As reviewed by DeckStainHelp.com on criteria including appearance after initial application, ultra-violet graying after two years, wear and tear, ease of application and color darkening, TWP, Armstrong Clark and Defy deck stains rate most highly. Among the most popular deck stains on the market, Behr and Thompson's products stand out. In at least one independent simulated weathering test, Behr's waterproofing wood stain was top-rated. Thompson's waterseal deck and house stain is also highly rated, though not as effective against mildew.
TWP's stains are the only deck stains listed on the Environmental Protection Agency's registry as exterior wood preservatives. For states in which the amount of volatile organic compounds allowed in decking stains is regulated, TWP's 1500 series and Armstrong Clark wood stains are recommended. Both are oil-based stains, known for performing better against water penetration than water-based stains, though Consumer Reports testing has not evidenced a significant difference in durability.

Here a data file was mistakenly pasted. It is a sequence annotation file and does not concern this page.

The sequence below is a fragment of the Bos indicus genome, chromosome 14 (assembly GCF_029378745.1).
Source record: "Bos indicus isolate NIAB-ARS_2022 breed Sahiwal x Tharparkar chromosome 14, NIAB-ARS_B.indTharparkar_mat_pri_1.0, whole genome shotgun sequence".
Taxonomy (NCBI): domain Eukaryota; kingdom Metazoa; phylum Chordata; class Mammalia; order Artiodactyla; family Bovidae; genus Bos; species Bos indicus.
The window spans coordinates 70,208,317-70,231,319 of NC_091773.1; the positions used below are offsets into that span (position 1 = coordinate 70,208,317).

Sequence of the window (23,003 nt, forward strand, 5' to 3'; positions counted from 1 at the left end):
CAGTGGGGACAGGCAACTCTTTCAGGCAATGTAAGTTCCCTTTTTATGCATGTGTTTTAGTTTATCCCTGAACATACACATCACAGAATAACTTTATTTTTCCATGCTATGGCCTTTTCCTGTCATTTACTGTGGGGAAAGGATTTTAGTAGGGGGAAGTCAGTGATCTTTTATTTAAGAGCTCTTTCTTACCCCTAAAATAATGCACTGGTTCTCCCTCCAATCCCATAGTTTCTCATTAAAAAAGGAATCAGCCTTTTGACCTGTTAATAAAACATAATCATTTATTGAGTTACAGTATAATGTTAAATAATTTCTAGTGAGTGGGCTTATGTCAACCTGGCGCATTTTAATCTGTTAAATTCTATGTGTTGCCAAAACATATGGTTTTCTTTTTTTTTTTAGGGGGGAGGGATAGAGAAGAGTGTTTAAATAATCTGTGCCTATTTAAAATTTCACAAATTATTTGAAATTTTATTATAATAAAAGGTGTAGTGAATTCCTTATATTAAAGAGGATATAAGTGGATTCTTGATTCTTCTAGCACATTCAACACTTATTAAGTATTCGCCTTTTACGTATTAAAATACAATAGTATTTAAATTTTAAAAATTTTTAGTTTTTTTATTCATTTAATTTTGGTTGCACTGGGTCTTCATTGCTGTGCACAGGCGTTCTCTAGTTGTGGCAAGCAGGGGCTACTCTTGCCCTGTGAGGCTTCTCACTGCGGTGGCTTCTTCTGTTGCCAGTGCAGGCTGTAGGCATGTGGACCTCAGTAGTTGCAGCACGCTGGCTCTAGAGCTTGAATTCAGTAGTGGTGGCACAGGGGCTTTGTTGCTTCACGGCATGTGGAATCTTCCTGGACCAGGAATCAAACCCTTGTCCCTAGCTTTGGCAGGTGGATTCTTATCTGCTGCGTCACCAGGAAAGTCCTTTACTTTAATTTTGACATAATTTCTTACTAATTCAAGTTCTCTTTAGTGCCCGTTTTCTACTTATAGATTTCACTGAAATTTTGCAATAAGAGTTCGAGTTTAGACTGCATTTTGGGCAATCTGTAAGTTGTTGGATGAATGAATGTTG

In addition to water- and oil-based stains and variations across manufacturers, there are three types of deck stains: solid stains that cover the wood grain and are the most durable, clear stains that allow the wood grain to show, but usually require yearly refinishing, and semi-transparent stains that include some properties of both.
According to professionals, it is difficult to identify the best deck stain because the performance and regulations vary depending on the state in which the deck is located, the daily amount of sunlight, the type of wood and whether mold and mildew are potential issues.